Faith in Frustration: A Story of Dependence
Thursday, 01 May 2014
For Leah Branderhorst ’11, following God’s call was more than a simple test of patience. The Trinity alumna spent the majority of her teaching career overcoming obstacles, moving from city to city, and praying for God’s will to be made clear. Despite the struggles she faced throughout her early career, Branderhorst’s story demonstrates the power of prayer and perseverance in her career.
Branderhorst graduated from Trinity a secondary English education major. Her first education class solidified her dreams--she wanted to teach English in Christian high school. Yet God had other plans. “After graduating, I realized very quickly that God was pushing me towards something much different,” she said.
Branderhorst currently teaches 6th grade at KIPP Academy of Arts and Letters in Austin. Most of her students do not speak English as a first language. Yet Branderhorst embraces the challenges. “While not a single day is easy, every single day is worth it,” she said. “Every single day, I know that God is providing me with the strength I need.”
“While not a single day is easy, every single day is worth it.” Leah Branderhorst
This powerful testament of dependence was instilled in Branderhorst long before she stepped into her first classroom. Through the education she received at Trinity, the alumna learned the importance of faith in the workplace. “Trinity taught me how to bring my faith and my calling into my daily life,” she said. “Trinity taught me to love my students, despite what they do or say at times. Trinity taught me to love unconditionally. Trinity taught me how important prayer is for me and for my students.”
Branderhorst begins every morning with a 20-minute commute to work. During her travels, she prays for each student from one class every day. This care is also evident in her classroom, as Branderhorst takes time to invest in each student individually.
One of her favorite teaching moments was witnessing firsthand the results of her work with 8th graders who challenged her every day. The following year, while still teaching at that school, one of those students was back at school to watch a basketball game.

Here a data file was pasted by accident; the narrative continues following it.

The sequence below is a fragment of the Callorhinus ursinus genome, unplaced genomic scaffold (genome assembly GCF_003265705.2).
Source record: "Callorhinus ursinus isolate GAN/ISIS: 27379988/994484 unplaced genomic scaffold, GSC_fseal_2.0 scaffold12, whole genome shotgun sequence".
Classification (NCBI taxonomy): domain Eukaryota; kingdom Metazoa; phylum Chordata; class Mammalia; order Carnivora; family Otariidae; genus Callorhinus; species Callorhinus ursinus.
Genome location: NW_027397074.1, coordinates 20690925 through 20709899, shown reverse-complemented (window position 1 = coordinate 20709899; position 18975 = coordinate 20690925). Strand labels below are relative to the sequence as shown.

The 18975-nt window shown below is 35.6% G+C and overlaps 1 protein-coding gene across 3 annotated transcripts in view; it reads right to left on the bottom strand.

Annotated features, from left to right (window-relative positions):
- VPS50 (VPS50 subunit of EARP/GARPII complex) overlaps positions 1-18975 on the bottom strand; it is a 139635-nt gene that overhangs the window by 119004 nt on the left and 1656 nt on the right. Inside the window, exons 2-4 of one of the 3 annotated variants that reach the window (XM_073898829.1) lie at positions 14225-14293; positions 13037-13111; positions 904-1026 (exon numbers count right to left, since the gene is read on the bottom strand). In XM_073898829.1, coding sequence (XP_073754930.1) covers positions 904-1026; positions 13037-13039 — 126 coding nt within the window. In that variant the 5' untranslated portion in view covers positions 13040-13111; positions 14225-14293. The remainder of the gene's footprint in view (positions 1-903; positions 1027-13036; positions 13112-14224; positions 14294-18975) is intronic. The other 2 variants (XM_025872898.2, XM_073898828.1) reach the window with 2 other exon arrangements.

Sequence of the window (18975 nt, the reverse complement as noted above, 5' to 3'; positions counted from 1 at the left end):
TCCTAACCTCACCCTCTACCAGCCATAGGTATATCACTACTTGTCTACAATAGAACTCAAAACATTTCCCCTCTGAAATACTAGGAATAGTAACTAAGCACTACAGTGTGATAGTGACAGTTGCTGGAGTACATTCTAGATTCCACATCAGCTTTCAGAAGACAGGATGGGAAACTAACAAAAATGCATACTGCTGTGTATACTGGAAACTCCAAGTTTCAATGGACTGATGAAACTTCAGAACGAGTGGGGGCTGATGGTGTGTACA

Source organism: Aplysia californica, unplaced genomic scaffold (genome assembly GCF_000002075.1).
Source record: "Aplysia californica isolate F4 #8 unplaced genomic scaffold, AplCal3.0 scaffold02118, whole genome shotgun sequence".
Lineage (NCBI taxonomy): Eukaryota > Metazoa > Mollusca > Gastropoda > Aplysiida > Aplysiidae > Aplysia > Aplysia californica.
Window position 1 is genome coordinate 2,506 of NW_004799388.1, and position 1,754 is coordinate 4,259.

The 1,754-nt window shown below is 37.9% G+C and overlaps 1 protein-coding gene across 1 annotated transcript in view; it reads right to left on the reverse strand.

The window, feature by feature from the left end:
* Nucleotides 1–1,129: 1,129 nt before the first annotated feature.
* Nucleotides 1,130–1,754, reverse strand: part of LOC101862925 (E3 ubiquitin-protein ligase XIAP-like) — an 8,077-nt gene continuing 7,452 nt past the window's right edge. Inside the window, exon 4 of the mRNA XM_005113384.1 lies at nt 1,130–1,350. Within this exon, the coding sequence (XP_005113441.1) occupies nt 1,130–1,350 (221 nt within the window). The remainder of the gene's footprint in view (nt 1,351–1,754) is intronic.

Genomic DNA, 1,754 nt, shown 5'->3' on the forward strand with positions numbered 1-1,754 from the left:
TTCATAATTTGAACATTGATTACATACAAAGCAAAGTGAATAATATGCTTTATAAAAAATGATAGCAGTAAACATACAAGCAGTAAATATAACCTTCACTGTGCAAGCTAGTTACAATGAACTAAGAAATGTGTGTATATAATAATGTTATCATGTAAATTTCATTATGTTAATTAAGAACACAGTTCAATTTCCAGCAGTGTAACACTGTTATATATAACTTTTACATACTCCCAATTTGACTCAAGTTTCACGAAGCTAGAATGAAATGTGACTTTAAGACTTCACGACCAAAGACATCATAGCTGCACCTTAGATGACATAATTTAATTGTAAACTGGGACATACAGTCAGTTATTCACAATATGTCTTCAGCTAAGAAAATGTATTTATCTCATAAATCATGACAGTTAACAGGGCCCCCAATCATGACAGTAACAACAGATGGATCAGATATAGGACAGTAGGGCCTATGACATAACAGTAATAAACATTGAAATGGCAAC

“We started talking, and he said the one thing that will always stick with me. ‘Ms. I hated your class and how hard it was. I was annoyed with how hard you made us work and never understood why. Now that I am in high school, my English class is easy for me. That’s because of you. Thanks.’ I never entered teaching expecting that, or expecting to be remembered like that, but that comment, that keeps me teaching on the tough days.”
When asked to give advice for current students, her reply was simple: “Stick with it.” Branderhorst realized through her own journey the difficulty of following God’s call. She packed up and moved 20 hours away from her friends and family. She gave up all she knew to start over in a poor, remote school system. She struggled. She waited. She prayed. She listened.
And then, she followed.
Leah Branderhorst relied on a faith developed through her time at Trinity. She leaned on the Lord through times of uncertainty and used her gifts to strengthen each community she was a part of. Now that she’s found her place, she encourages others to carry out the same perseverance.
“The incredible thing about our faith is that we have a God who is bigger than all of it. A God who knows we can’t do it on our own, and a God who is happy to walk us through it all. So stick with it. He is sticking with it, as should you.”